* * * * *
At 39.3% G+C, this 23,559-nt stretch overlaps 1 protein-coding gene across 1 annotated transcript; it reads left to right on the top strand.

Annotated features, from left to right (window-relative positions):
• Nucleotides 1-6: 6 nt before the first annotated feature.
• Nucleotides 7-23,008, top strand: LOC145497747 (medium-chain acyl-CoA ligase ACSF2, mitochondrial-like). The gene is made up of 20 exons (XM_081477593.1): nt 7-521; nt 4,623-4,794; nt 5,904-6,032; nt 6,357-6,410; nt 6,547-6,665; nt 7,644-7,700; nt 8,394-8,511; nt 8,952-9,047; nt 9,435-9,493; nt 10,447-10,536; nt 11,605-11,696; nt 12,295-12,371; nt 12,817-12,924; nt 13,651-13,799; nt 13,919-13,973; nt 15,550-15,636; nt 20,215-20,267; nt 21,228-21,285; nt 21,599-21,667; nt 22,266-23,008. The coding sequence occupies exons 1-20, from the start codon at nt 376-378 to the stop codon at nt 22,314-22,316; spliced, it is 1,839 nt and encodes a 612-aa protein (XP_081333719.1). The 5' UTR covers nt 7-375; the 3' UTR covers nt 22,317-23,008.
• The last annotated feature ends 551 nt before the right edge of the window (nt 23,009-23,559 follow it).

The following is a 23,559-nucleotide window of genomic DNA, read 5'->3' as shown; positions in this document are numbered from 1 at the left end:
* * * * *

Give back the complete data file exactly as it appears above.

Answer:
At 39.3% G+C, this 23,559-nt stretch overlaps 1 protein-coding gene across 1 annotated transcript; it reads left to right on the top strand.

Annotated features, from left to right (window-relative positions):
• Nucleotides 1-6: 6 nt before the first annotated feature.
• Nucleotides 7-23,008, top strand: LOC145497747 (medium-chain acyl-CoA ligase ACSF2, mitochondrial-like). The gene is made up of 20 exons (XM_081477593.1): nt 7-521; nt 4,623-4,794; nt 5,904-6,032; nt 6,357-6,410; nt 6,547-6,665; nt 7,644-7,700; nt 8,394-8,511; nt 8,952-9,047; nt 9,435-9,493; nt 10,447-10,536; nt 11,605-11,696; nt 12,295-12,371; nt 12,817-12,924; nt 13,651-13,799; nt 13,919-13,973; nt 15,550-15,636; nt 20,215-20,267; nt 21,228-21,285; nt 21,599-21,667; nt 22,266-23,008. The coding sequence occupies exons 1-20, from the start codon at nt 376-378 to the stop codon at nt 22,314-22,316; spliced, it is 1,839 nt and encodes a 612-aa protein (XP_081333719.1). The 5' UTR covers nt 7-375; the 3' UTR covers nt 22,317-23,008.
• The last annotated feature ends 551 nt before the right edge of the window (nt 23,009-23,559 follow it).

The following is a 23,559-nucleotide window of genomic DNA, read 5'->3' as shown; positions in this document are numbered from 1 at the left end: